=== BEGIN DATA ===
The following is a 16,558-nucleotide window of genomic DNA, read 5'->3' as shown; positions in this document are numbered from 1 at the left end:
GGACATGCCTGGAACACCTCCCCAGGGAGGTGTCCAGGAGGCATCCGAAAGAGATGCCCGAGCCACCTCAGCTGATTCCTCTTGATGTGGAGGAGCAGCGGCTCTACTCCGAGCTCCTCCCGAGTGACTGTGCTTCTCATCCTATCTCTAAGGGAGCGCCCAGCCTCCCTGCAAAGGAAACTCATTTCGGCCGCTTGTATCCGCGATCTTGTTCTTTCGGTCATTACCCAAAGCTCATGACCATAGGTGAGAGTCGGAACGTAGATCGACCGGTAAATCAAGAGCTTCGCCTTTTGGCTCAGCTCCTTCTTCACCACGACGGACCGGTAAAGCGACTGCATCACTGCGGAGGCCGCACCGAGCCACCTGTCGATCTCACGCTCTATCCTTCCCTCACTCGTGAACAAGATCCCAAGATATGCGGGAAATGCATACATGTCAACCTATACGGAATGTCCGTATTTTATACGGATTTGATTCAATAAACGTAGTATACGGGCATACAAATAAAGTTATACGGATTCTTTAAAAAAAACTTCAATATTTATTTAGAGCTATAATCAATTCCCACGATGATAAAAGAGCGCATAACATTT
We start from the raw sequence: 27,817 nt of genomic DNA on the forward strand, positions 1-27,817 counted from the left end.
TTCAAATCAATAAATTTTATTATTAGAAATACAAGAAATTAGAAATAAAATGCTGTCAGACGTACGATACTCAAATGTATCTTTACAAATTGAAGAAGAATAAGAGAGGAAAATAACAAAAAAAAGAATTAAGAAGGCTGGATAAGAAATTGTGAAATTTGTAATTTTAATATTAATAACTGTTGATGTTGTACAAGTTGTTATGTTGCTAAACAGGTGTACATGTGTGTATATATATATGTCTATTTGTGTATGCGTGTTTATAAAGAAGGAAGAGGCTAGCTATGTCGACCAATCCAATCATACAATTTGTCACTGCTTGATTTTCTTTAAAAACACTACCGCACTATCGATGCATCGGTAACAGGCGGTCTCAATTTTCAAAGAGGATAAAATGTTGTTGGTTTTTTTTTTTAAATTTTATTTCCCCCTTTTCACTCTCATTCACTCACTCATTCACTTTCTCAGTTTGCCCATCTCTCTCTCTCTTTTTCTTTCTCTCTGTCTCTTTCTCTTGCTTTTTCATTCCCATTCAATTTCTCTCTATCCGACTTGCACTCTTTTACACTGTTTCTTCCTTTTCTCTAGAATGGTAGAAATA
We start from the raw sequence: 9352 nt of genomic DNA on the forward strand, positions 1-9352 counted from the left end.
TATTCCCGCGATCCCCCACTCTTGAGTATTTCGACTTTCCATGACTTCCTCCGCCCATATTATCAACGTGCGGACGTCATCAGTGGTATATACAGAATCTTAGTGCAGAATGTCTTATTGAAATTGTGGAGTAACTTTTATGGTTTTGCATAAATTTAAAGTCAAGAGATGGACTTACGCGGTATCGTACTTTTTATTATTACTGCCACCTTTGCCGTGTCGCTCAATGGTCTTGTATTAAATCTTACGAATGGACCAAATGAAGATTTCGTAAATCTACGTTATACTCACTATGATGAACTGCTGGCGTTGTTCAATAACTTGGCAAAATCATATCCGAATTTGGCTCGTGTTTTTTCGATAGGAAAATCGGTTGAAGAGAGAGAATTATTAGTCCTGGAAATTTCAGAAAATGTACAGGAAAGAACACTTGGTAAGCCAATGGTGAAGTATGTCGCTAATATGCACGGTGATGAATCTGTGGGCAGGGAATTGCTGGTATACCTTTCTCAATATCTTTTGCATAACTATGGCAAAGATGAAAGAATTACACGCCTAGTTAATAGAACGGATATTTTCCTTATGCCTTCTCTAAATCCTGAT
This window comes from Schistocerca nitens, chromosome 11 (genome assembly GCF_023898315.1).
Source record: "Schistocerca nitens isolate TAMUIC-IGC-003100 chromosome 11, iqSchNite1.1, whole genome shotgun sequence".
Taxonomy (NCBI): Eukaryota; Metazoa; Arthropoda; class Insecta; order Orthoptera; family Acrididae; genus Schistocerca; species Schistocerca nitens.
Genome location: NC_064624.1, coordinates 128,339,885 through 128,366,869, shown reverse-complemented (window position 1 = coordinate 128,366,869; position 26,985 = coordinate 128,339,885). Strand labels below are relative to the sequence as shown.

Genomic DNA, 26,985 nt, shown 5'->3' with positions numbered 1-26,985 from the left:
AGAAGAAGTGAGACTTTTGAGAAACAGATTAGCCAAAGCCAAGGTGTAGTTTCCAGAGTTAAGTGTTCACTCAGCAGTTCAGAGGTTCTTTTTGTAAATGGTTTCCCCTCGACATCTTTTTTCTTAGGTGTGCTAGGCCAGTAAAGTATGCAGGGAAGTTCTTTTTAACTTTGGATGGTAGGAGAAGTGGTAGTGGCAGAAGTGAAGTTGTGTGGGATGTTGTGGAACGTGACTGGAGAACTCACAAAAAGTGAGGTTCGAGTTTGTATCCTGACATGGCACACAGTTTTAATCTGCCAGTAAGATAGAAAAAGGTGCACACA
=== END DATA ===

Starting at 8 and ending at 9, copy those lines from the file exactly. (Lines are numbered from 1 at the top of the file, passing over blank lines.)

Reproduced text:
Source record: "Schistocerca nitens isolate TAMUIC-IGC-003100 chromosome 11, iqSchNite1.1, whole genome shotgun sequence".
Taxonomy (NCBI): Eukaryota; Metazoa; Arthropoda; class Insecta; order Orthoptera; family Acrididae; genus Schistocerca; species Schistocerca nitens.